Home Government Opinion: Survival of N.J.’s Middle Class Hinges on Fair School Funding

Opinion: Survival of N.J.’s Middle Class Hinges on Fair School Funding

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School Lockers (Photo: Rafael Castillo/ Flickr)
School Lockers (Photo: Rafael Castillo/ Flickr)

Gov. Chris Christie’s proposal this week to equalize school funding for all New Jersey public school students may be the best, last hope for the survivability of our state’s middle class.

Saddled with annual property tax bills approaching an average of nearly $10,000, working families have been fleeing New Jersey for greener pastures for years. For those who have stayed, their cost of living has risen to the point where many are one tax hike away from being unable to afford the homes in which they live. Employers, likewise, have fled. Small businesses struggle to survive, and young people remain living at home with their parents well into their 20s because life in the Garden State is simply unaffordable.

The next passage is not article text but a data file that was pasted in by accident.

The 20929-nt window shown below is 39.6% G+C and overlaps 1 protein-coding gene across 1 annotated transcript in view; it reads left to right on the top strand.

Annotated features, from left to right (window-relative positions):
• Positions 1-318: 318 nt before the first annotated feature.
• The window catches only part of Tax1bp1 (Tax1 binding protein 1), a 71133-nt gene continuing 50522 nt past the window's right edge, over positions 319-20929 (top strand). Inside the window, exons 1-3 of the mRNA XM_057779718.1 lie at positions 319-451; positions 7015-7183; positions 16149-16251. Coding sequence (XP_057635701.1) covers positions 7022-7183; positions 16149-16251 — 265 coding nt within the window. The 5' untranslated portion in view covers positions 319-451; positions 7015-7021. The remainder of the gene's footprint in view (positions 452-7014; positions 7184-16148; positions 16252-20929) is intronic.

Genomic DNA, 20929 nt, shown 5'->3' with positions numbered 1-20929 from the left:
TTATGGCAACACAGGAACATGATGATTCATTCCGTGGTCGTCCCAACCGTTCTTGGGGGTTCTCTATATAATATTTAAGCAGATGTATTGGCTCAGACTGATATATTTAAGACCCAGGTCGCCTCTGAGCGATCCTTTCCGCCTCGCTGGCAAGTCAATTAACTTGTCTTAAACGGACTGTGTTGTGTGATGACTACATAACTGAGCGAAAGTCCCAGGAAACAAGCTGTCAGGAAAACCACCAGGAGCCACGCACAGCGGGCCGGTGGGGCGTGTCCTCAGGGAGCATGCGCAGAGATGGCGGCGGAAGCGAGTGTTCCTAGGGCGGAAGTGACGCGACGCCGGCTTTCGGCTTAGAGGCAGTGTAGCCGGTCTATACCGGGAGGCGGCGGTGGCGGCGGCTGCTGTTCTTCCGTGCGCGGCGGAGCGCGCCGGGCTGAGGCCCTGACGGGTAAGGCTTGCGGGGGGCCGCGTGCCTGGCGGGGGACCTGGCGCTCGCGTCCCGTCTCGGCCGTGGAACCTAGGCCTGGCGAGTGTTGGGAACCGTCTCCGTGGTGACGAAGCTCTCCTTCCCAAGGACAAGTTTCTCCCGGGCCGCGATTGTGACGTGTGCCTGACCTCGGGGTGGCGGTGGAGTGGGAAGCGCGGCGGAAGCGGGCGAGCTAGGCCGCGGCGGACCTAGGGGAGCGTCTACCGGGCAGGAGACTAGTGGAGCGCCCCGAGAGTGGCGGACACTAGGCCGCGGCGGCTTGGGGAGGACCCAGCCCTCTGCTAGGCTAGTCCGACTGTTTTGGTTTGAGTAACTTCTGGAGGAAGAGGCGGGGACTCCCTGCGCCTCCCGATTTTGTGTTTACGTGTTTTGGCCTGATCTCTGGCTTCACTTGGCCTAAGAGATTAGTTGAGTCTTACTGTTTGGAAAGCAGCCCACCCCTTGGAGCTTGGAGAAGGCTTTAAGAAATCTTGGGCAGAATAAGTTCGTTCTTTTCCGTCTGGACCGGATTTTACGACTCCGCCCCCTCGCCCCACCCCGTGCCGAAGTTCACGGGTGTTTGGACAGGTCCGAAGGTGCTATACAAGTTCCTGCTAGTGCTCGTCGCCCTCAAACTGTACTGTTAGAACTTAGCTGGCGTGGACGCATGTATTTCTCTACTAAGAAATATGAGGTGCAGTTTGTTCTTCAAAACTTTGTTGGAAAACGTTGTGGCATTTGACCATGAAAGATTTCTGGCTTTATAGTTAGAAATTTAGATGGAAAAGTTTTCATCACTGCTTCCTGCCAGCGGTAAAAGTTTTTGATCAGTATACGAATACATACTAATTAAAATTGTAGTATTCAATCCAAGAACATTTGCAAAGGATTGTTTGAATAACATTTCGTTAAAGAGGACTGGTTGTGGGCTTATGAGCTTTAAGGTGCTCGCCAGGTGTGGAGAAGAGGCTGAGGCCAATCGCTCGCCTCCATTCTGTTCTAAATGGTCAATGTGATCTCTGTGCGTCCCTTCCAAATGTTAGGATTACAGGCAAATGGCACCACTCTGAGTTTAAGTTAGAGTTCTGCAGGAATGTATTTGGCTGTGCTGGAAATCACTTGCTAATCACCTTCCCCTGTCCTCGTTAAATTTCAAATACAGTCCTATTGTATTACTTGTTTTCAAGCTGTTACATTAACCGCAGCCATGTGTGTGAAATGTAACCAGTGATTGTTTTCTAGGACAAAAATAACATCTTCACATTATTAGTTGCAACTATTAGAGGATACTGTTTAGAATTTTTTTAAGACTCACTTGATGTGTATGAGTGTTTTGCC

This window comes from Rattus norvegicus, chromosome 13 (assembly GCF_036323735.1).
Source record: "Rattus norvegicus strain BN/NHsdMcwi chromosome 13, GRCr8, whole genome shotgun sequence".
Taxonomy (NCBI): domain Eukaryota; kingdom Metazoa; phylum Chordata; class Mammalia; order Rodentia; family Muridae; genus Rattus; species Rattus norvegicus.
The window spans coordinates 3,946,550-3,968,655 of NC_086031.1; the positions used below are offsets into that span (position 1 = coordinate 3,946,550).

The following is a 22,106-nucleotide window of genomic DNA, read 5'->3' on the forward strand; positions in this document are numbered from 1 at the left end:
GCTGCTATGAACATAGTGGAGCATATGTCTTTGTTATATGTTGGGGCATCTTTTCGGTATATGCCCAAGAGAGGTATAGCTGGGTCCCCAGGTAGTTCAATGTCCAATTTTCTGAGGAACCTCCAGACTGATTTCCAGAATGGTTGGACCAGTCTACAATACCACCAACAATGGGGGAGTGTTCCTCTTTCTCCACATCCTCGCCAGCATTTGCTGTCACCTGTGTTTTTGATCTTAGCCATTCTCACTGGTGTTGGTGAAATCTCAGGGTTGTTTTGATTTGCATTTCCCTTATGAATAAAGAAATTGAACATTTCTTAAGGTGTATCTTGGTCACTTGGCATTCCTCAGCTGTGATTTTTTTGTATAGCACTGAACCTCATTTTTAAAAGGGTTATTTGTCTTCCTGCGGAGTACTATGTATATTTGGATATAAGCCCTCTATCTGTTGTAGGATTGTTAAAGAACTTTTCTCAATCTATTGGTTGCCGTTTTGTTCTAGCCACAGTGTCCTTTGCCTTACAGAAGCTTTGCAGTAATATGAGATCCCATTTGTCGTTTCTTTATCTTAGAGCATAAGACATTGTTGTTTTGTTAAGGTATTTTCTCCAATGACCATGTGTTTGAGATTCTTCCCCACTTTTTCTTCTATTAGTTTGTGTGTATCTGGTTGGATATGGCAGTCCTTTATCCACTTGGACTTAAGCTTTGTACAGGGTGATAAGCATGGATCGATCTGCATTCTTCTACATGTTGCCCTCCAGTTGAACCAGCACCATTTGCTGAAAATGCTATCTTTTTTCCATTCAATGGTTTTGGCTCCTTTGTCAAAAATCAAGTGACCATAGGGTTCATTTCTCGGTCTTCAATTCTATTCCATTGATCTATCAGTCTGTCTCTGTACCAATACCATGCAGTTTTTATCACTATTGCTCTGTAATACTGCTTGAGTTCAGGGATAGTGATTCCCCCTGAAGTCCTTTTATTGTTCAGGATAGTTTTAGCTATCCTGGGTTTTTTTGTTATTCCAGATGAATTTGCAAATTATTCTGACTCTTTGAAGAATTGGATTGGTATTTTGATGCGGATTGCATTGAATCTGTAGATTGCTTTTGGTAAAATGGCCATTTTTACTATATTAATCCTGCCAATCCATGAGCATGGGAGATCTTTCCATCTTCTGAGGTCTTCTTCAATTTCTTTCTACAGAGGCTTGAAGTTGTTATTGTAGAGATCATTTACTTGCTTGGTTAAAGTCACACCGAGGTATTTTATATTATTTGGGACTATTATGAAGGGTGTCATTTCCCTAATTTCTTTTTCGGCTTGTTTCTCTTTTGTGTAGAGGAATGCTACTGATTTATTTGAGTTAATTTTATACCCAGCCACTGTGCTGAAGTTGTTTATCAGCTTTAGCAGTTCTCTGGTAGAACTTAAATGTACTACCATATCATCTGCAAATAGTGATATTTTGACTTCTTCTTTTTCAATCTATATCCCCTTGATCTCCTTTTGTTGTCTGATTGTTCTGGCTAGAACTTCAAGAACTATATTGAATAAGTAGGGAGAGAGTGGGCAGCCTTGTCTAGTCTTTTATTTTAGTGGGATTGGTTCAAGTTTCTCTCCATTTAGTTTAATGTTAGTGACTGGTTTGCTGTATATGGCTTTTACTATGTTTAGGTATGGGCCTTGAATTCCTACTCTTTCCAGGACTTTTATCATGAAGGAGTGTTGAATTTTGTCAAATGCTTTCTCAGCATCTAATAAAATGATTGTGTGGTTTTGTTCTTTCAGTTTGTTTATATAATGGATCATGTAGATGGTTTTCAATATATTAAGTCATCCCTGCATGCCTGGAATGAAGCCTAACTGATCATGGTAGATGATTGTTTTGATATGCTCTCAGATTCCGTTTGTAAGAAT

There is a sense of hopelessness among the state’s population that things will never improve. Fair School Funding provides that hope. As it currently stands nearly 65 percent of the state’s entire education budget is provided to 31 school districts while the remaining 560 compete for the scraps. Some districts receive no state aid at all. In Brick Township – which has an increasing population of special needs students – the number of teachers is being reduced even as taxes are still on the rise. The same goes for many other districts in Ocean County; Toms River and Lacey will also see significant cuts this year.

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Equalizing state aid to each student in each school is essential to breaking the cycle of decline among the middle class in New Jersey. Property tax levies would be reduced by millions of dollars – as much as $28.1 million in Brick, according to state data. Homeownership, the most tangible symbol of the American dream, would be opened up to more working families, more families would be able to keep their homes in New Jersey and remain closer to relatives who provide a necessary support system, and teachers would be more secure in their positions and face significantly less public pressure on pension and benefits packages.